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Solidarity Through Academia in The Muslim World

Solidarity

The critical impact of higher education on the socio-economic development of the OIC member states and in equipping the youth in these countries to address the challenges of the 21st century can be hardly overemphasised. Excellence in knowledge, research and innovation is imperative for the Muslim world to reclaim its rightful place in the international arena. Advancing the acquisition and popularisation of knowledge is one of the key objectives of the OIC Charter. The Charter commits the member states to the objective of enhancing and developing science and technology and encouraging research and cooperation among member states in these fields.

The OIC Vision 1441H (2020) for Science and Technology, adopted by the 10th Session of the Islamic Summit Conference (Putrajaya, Malaysia, 2003) and the Ten Year Programme of Action (TYPOA), adopted by the 3rd Extraordinary Session of the Islamic Summit Conference (Makkah, Saudi Arabia, 2005) acknowledge the political, developmental, social, cultural and educational challenges facing the Muslim world and outlines ways and means to address them in an objective and pragmatic manner. In the areas of science and technology, research and higher education, the Vision 1441H and the TYPOA call for effective improvement and reform of educational institutions and curricula at all levels and linking post graduate studies to the comprehensive development plans of the Islamic world. The two documents stress the need for according priority to science and technology and quality education that promotes creativity, innovation, and research and development. To this end, they underline the need for academic interaction and exchange of knowledge among the academic institutions of the member states. They further call for a comprehensive strategy to assimilate highly qualified Muslims within the Muslim world and utilisation of their expertise.

With a view to taking practical steps towards strengthening the bonds of Islamic solidarity and achieving its renaissance, the OIC General Secretariat has put in place a framework for greater cooperation and linkages in academia i.e. learning, teaching and research. The OIC Educational Exchange Programme incorporates ‘solidarity’ both as a means as well as an end. It can play a positive role towards promoting solidarity and fostering understanding and tolerance among the member states besides enriching the educational experience of the students as well as faculty and encouraging exchange of knowledge and ideas among them.

OIC Vision 1441H: “OIC member states are committed to become a community that values knowledge and its competent in utilising and advancing science and technology to enhance the socio-economic well-being of the Ummah.”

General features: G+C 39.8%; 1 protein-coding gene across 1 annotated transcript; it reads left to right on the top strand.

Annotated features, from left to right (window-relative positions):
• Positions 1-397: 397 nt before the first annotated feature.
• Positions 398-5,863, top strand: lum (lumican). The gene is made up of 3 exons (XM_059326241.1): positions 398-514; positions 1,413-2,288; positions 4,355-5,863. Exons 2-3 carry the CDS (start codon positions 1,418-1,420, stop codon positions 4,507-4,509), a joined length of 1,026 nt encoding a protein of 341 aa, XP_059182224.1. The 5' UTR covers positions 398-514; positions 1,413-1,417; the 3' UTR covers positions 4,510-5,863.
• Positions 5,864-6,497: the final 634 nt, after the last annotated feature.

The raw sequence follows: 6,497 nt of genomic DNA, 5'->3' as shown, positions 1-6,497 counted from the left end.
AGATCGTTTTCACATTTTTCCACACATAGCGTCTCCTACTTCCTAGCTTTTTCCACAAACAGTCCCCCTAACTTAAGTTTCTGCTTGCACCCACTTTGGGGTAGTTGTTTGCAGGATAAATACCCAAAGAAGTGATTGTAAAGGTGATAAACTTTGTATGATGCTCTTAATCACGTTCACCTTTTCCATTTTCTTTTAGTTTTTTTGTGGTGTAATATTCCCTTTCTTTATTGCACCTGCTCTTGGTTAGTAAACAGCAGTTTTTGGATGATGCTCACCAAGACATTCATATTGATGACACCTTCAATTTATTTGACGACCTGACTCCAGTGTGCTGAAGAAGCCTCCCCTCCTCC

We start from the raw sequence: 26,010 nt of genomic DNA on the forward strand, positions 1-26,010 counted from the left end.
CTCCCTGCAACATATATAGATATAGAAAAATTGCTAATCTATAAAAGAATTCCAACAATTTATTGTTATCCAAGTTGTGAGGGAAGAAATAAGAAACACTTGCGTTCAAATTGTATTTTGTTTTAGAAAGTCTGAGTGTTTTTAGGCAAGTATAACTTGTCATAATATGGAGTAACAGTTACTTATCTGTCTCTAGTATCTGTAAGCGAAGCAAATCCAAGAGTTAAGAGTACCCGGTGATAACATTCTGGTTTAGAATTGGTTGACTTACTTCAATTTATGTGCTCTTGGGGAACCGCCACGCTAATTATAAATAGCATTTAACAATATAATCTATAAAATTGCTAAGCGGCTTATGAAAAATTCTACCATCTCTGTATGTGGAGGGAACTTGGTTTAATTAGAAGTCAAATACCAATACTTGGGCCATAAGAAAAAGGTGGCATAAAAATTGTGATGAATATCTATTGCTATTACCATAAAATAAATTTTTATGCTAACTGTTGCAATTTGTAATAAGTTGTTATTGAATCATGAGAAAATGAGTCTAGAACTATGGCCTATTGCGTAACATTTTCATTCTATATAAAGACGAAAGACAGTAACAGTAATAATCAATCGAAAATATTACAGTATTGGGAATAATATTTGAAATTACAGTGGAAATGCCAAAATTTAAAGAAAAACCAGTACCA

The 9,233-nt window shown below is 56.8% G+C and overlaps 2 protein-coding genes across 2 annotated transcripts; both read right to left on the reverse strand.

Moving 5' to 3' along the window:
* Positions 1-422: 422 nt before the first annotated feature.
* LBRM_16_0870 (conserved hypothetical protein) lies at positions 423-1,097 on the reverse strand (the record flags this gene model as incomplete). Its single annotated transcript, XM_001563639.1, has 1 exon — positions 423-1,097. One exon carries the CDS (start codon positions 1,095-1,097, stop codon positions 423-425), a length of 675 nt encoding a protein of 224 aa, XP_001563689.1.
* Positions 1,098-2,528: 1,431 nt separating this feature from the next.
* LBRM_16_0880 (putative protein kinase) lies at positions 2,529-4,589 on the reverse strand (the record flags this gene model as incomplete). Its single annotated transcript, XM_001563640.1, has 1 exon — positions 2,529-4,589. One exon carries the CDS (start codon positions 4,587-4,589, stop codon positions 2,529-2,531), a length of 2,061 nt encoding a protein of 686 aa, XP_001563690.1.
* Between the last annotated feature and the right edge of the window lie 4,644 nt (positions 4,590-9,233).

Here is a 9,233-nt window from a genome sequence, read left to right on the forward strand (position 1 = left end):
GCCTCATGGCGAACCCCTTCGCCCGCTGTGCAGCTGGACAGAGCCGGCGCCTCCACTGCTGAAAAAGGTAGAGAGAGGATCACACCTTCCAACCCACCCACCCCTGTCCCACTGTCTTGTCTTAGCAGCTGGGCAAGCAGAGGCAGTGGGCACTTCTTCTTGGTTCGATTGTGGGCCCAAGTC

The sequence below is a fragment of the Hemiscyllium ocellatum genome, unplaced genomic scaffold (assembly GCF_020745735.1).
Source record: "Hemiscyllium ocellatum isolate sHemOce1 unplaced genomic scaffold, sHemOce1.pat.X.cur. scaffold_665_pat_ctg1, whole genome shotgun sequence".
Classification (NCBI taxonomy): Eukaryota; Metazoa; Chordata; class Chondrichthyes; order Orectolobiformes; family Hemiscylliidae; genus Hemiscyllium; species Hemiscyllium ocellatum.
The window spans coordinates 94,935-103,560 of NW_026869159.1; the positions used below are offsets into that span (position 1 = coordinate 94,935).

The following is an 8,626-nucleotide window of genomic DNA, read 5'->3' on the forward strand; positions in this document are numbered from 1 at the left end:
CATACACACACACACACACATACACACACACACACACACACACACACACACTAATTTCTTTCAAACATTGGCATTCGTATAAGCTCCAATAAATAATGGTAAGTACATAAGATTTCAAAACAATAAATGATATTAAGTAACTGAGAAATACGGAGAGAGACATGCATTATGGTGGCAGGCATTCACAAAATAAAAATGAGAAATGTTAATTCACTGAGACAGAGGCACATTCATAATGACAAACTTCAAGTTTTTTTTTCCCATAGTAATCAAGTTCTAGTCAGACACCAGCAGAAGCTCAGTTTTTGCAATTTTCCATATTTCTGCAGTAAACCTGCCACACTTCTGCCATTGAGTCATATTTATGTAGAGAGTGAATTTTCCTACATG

The OIC Educational Exchange Programme deals with the post-graduate, masters, research levels and include exchange of students, faculty members and researchers for short durations (6-10 weeks) between interested institutions of higher education in the member states.

The OIC Educational Exchange Programme ‘Solidarity through Academia’ includes the following components.

i. Scholarships

A growing number of member states are offering scholarships, through the OIC General Secretariat, at the post-graduate, masters, doctoral and post-doctoral levels. These scholarships are being offered in selected fields including physical sciences, engineering, ICT, medicine and pharmacy. Admission criteria, application and selection procedures, security and immigration requirements are notified along with individual scholarship offers by the member states.

ii. Faculty Exchange

The component of faculty exchange is useful in terms of exchange of diverse expertise and experience and for addressing faculty deficit in the universities. The Faculty Exchange Programme encompasses both short-term and long-term arrangements for faculty exchange. Higher education institutions both in the public and private sectors are encouraged to make offers for the faculty exchange on reciprocal or unilateral basis in accordance with their needs and priorities. The General Secretariat processes requests from the member states to meet their faculty deficit in specified fields from within the OIC academia.

iii. Distance Learning

Distance learning programmes based on Higher Education Networks, integrating the best faculty members in Islamic countries, can be implemented for addressing faculty deficit in universities and to benefit from diverse expertise and experiences. Complete courses could be taught through video-conferences or other means of distant learning. In this regard the General Secretariat performs a clearing house function facilitating the matching of offers from member states with the requests received.

iv. Research projects

This component of the programme involves exchange of researchers for on-going projects of interest to both parties or initiation of new joint projects. During the exchange period, researchers can work on their research projects, organize seminars and workshops in selected topics along with researchers of the same subjects in the host countries and attend lectures in relevant subjects being taught at the host institution.

v. Specialized courses and meeting special requirements of member states

The General Secretariat coordinates with the member states with the relevant expertise for securing training courses/ specialised projects to cater to the specific needs of requesting member states. Such specialised requests are dealt with on a case-to-case basis. Member states have been invited to communicate their offers of scholarships, exchange proposals as well as requirements in terms of faculty, distance learning and research collaboration proposals to the Department of Science and Technology.